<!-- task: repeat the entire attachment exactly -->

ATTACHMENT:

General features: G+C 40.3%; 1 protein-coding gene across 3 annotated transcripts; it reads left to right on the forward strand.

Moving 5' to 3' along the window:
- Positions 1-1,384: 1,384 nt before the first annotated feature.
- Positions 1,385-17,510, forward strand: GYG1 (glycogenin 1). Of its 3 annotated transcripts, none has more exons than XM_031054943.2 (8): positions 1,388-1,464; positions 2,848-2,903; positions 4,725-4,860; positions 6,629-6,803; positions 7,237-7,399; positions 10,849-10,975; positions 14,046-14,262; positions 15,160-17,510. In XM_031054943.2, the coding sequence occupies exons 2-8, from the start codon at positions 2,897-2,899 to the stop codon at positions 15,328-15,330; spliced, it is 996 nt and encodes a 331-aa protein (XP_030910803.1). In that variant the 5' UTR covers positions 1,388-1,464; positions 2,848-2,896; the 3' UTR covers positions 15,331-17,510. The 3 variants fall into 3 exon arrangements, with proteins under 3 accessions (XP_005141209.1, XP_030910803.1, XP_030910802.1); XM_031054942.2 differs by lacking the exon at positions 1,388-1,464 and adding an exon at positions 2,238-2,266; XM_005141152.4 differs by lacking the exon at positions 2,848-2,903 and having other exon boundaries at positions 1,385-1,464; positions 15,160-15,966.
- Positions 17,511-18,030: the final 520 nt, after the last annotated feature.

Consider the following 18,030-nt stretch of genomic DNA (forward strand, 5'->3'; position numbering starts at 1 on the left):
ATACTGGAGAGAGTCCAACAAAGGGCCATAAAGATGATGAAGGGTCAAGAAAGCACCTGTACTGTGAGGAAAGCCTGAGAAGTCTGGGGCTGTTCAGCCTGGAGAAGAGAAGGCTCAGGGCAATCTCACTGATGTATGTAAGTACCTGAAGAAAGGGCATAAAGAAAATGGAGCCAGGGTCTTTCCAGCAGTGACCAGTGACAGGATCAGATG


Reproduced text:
General features: G+C 40.3%; 1 protein-coding gene across 3 annotated transcripts; it reads left to right on the forward strand.

Moving 5' to 3' along the window:
- Positions 1-1,384: 1,384 nt before the first annotated feature.
- Positions 1,385-17,510, forward strand: GYG1 (glycogenin 1). Of its 3 annotated transcripts, none has more exons than XM_031054943.2 (8): positions 1,388-1,464; positions 2,848-2,903; positions 4,725-4,860; positions 6,629-6,803; positions 7,237-7,399; positions 10,849-10,975; positions 14,046-14,262; positions 15,160-17,510. In XM_031054943.2, the coding sequence occupies exons 2-8, from the start codon at positions 2,897-2,899 to the stop codon at positions 15,328-15,330; spliced, it is 996 nt and encodes a 331-aa protein (XP_030910803.1). In that variant the 5' UTR covers positions 1,388-1,464; positions 2,848-2,896; the 3' UTR covers positions 15,331-17,510. The 3 variants fall into 3 exon arrangements, with proteins under 3 accessions (XP_005141209.1, XP_030910803.1, XP_030910802.1); XM_031054942.2 differs by lacking the exon at positions 1,388-1,464 and adding an exon at positions 2,238-2,266; XM_005141152.4 differs by lacking the exon at positions 2,848-2,903 and having other exon boundaries at positions 1,385-1,464; positions 15,160-15,966.
- Positions 17,511-18,030: the final 520 nt, after the last annotated feature.

Consider the following 18,030-nt stretch of genomic DNA (forward strand, 5'->3'; position numbering starts at 1 on the left):
ATACTGGAGAGAGTCCAACAAAGGGCCATAAAGATGATGAAGGGTCAAGAAAGCACCTGTACTGTGAGGAAAGCCTGAGAAGTCTGGGGCTGTTCAGCCTGGAGAAGAGAAGGCTCAGGGCAATCTCACTGATGTATGTAAGTACCTGAAGAAAGGGCATAAAGAAAATGGAGCCAGGGTCTTTCCAGCAGTGACCAGTGACAGGATCAGATG